Despite my firm stance that the “Star Wars” series is generally overrated by moviegoers everywhere, I couldn’t help but be excited for “Rogue One: A Star Wars Story.” Its promise exploration of a more human story outside the main jedi versus sith conflict piqued my interest, as the “Star Wars” universe has always been much more interesting than its major plot lines. When the plot line was revealed for this first “anthology” film as stealing the plans for the Death Star, a pivotal plot point of “Episode IV – A New Hope,” I started to get a little nervous. “Episode VII – The Force Awakens” was more flash and fan service than substance, so it wouldn’t have been surprising to see that leak into “Rogue One.”
“Rogue One” isn’t that bad, but it’s not great either. Its plot really can be summed up as “a group of rebels come together to steal the plans for the Death Star.” Everyone knows it coming in, and it never evolves into anything more complex than that. Jyn Erso (Felicity Jones), is the de facto leader as the daughter of the Death Star’s creator, and her supporting crew includes the ruggedly handsome rebel officer, Cassian Andor (Diego Luna), the blind staff-wielding Chirrut (Donnie Yen) and the — at this point prerequisite — droid comic relief K-2SO, voiced by Alan Tudyk. “Rogue One” is the type of movie that has an ensemble for which each gets their own big moments, but lacks the necessary back-and-forth to establish a certain chemistry.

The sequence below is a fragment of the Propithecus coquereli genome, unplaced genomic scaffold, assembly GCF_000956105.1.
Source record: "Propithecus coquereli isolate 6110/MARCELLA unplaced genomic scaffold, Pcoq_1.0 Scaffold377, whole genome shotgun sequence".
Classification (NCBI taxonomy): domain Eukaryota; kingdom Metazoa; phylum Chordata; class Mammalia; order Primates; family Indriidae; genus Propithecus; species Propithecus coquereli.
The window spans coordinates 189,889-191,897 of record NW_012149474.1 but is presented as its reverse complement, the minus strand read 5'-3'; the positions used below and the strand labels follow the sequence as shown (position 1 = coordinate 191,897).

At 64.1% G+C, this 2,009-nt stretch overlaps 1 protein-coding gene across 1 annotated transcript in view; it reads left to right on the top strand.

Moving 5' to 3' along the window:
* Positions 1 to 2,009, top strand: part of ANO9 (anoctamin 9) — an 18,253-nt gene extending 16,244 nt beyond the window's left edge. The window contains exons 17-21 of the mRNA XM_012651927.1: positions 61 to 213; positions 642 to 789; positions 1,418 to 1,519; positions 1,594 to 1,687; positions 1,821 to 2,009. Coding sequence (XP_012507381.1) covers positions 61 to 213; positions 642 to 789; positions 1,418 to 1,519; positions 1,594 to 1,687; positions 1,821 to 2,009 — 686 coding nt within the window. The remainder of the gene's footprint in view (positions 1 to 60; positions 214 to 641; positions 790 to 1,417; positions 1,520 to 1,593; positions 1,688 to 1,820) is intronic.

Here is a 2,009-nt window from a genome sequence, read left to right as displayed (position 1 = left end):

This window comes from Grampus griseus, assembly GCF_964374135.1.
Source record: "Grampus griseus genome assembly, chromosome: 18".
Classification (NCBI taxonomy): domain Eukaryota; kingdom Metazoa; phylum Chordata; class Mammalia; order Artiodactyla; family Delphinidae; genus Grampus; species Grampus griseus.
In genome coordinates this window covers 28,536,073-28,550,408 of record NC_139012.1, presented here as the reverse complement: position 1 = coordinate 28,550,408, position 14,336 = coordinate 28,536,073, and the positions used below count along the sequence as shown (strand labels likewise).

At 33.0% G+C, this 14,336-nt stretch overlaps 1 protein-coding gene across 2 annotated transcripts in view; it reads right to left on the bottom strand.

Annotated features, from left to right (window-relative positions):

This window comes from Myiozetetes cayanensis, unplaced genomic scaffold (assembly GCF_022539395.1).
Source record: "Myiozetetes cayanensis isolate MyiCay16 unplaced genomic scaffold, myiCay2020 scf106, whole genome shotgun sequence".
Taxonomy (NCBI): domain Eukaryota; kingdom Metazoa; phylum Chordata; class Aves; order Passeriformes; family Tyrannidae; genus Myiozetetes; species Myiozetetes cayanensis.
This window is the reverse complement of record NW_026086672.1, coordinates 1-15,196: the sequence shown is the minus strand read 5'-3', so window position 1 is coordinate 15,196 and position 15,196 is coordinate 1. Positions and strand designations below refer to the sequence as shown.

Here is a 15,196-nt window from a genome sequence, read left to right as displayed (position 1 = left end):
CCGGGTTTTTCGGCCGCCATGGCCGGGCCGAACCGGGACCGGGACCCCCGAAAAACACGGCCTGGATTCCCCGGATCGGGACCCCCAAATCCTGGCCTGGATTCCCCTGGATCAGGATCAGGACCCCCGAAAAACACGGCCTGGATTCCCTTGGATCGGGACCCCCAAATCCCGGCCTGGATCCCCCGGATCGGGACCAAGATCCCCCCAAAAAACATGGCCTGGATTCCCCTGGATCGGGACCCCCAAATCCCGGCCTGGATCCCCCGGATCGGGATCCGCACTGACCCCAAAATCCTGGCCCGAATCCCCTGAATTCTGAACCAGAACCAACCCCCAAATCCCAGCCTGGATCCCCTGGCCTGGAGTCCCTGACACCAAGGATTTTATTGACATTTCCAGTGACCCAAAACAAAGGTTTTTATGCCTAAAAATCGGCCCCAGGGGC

In general, “Rogue One” lacks excitement until its climax. Characters go through the motions of talking to random tertiary characters that exist solely to provide exposition, with some lackluster action scenes thrown in for good measure. For its more than two-hour runtime, the movie doesn’t offer much of a reason to keep watching other than the promise of eventually finding out how the plans are stolen.
But when it gets to the climax, it becomes an entirely different movie. The last thirty minutes are among the most emotional and effective action sequences in the “Star Wars” universe. Director Gareth Edwards jumps between a massive space battle, an on-ground assault and Jyn’s own struggle to secure the plans without missing a beat. The action is tense, and the character drama is surprisingly heart wrenching for taking place within such a large setpiece. Likewise, despite my initial fears, references to “Episode IV” and the other “Star Wars” films are mostly saved for the final thirty minutes, and are executed in more of an affectionate nod than the jokes crammed down our throats in “Episode VII.”
“Rogue One” isn’t a game changer by any means, but the door it opens for seeing what else the “Star Wars” universe has to offer is more than welcome. Plus, its performances across the board, especially Ben Mendelsohn as the Death Star project manager Orson Krennic, are incredible and will keep a viewer invested in an otherwise boring plot. The film fits its role within the larger “Star Wars” story without creating plot holes, and it will hold fans over until “Episode VIII” next December. What more could people want?